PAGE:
Many redundancies are ruled not genuine because the employee could have been redeployed elsewhere in the business. That’s not what happened here. Though later in the decision Bissett explores this possibility – and finds that the later hiring of two sales consultants means there probably was scope for a different role – the failure to comply with the obligation to consult under the Award was on its own enough to make the redundancy not genuine.
The root of the mistakes made with this dismissal come to light in a single line of the decision about the employer’s response to being told about this duty to consult: “During the conference [the managing director] posited that these obligations surely changed with COVID-19 – a position I corrected him on.”
The importance of documentation and fairness
Of course, just because a redundancy wasn’t genuine doesn’t necessarily mean that a dismissal was unfair. The dismissal must also be “harsh, unjust or unreasonable”.
In establishing that this was the case, Bissett referred to:
- The failure to talk to employees about the impacts of COVID-19
- The fact that MSS had 57 employees and “provides human resources services” to its related companies meant it could reasonably be expected to have “effective and fair” procedures
- The possibility of other roles
The dismissal was conducted over the telephone and no further reason was given except for redundancy. The company had no other reasons for dismissal to point to once it was ruled the redundancy was not genuine – they didn’t raise performance or conduct concerns, for example.
Redundancies and JobKeeper
That the commissioner speculates about how the consultation could have resulted in a consideration of JobKeeper raises a question. If an employer is eligible for JobKeeper (which is changing at the end of this month) but for whatever reason doesn’t register for it, does that change their obligations with regards to redundancies?
In other words, can a questionable business decision, such as forgoing a wage subsidy, make a redundancy not genuine or a dismissal unfair? Michael Byrnes, workplace lawyer and partner at Swaab, says it’s highly doubtful.
“If a business makes a particular business decision that is not objectively sound or doesn’t have a strong commercial rationale that leads to redundancies that doesn’t mean any resulting redundancies won’t be genuine,” he says.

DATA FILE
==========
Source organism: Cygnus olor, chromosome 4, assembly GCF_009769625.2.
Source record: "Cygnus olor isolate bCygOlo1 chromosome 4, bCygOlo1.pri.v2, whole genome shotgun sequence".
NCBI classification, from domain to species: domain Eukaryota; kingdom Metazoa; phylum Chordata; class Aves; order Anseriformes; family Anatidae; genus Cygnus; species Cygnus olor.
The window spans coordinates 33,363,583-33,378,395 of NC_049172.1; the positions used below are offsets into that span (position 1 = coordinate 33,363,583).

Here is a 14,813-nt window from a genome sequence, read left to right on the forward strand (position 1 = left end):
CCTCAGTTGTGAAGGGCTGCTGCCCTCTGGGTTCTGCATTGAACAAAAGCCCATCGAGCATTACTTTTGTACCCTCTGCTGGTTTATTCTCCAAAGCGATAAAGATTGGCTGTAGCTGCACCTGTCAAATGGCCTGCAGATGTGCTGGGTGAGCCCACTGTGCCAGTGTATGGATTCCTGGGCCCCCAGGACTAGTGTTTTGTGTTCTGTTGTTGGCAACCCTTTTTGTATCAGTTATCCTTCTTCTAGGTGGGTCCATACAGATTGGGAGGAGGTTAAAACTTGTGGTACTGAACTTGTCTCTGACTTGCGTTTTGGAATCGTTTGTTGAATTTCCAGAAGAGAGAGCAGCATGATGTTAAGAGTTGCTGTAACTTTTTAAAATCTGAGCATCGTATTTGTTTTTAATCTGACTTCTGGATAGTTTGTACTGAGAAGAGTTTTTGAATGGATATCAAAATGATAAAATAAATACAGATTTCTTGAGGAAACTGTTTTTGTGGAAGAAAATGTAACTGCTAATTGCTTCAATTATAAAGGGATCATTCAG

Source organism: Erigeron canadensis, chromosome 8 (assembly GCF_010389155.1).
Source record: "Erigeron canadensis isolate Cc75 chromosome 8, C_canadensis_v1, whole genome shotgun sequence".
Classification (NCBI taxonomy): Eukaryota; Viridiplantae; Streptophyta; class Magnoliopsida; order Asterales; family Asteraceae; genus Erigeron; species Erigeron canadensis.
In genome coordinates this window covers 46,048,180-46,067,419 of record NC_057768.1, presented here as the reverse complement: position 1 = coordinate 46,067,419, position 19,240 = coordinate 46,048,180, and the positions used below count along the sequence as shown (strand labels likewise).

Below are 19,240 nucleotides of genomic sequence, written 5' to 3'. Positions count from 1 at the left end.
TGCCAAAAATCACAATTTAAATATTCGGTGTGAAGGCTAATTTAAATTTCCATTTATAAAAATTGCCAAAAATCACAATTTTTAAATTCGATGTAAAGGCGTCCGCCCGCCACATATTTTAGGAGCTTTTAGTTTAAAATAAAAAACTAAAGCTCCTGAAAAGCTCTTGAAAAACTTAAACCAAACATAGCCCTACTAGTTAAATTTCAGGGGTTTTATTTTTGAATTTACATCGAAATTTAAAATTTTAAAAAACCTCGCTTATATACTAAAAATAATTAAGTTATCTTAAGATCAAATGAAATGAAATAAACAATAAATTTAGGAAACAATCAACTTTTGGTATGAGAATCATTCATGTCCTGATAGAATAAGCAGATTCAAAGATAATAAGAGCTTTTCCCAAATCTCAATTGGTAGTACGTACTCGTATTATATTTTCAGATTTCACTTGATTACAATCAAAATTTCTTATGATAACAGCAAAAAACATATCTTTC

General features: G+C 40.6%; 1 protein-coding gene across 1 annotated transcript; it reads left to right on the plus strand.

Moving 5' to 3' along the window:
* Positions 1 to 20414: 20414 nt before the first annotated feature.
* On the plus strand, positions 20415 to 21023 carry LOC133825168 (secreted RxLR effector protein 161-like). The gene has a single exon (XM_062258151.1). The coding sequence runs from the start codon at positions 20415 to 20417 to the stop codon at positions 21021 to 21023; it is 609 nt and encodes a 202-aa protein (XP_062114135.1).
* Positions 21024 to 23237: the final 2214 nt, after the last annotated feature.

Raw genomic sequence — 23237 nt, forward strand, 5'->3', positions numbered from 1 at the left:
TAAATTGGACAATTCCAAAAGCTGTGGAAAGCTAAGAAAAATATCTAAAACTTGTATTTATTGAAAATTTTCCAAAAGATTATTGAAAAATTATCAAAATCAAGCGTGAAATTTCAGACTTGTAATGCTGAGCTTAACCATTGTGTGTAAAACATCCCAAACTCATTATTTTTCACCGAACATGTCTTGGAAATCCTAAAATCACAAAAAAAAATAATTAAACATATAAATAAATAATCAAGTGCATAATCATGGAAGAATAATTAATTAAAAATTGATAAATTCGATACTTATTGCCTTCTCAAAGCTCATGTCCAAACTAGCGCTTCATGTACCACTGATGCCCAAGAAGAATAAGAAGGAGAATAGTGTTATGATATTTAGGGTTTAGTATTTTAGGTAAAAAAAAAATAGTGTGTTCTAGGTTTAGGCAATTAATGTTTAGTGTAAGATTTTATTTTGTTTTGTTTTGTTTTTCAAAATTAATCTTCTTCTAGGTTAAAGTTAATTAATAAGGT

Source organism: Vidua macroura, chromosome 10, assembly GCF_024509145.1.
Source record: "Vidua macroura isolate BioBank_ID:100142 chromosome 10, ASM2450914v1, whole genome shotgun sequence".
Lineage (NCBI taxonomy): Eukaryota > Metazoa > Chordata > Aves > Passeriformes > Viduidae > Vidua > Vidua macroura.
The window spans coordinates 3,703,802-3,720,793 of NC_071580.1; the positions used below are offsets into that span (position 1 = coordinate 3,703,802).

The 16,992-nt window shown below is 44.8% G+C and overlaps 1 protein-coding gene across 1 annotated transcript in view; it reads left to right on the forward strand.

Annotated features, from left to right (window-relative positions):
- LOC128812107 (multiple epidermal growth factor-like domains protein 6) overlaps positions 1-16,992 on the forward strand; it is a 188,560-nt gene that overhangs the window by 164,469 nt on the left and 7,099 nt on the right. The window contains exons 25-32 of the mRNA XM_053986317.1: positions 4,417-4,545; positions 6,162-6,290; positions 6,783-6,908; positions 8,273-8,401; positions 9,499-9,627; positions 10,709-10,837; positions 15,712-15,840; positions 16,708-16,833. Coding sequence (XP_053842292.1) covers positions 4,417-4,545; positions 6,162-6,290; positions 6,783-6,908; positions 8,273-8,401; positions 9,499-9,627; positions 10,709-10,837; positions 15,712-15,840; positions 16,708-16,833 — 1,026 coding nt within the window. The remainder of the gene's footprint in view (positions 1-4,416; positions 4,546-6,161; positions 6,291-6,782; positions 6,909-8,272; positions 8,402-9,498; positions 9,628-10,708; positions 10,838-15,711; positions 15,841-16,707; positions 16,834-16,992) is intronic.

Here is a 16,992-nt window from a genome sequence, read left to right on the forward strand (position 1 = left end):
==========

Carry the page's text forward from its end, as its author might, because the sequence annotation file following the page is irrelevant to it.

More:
That being said, the genuine redundancy requirement to consult with employees under relevant Awards or enterprise agreements might talk about JobKeeper. When employees are told there are potential redundancies and are consulted, they have a right to ask whether the company couldn’t apply for the wage subsidy. Byrnes says in that circumstance the employer is obligated to take their thoughts into serious consideration, but they don’t have to follow the advice.
“The FWC generally won’t seek to interfere with the management prerogative of businesses. They won’t second guess or look behind a redundancy decision,” says Byrnes.
Take the example of a chain of cafes that decides to make the drastic and highly dubious change of no longer selling coffee, and instead becoming remedial massage parlours. During consultation, the employees who will be made redundant might rightly say that it seems this will be disastrous for the company. However, so long as the company shows that it is taking this on board, it is still within its rights to ignore the advice. It can argue, “This is the right decision for this company at this time, given what we hope to become.”
This is an important principle. The FWC doesn’t presume to have better business knowledge and insist companies obey it.
The above decision is a good reminder that though we might be experiencing a “new normal”, and there have been some specific adjustments to the Fair Work Act and Awards, in a broad sense the law remains what it was at the beginning of the year.
When making significant business changes, employees often have a right to be consulted. If a business fails to do so, any redundancies caused by those changes might be ruled as not genuine.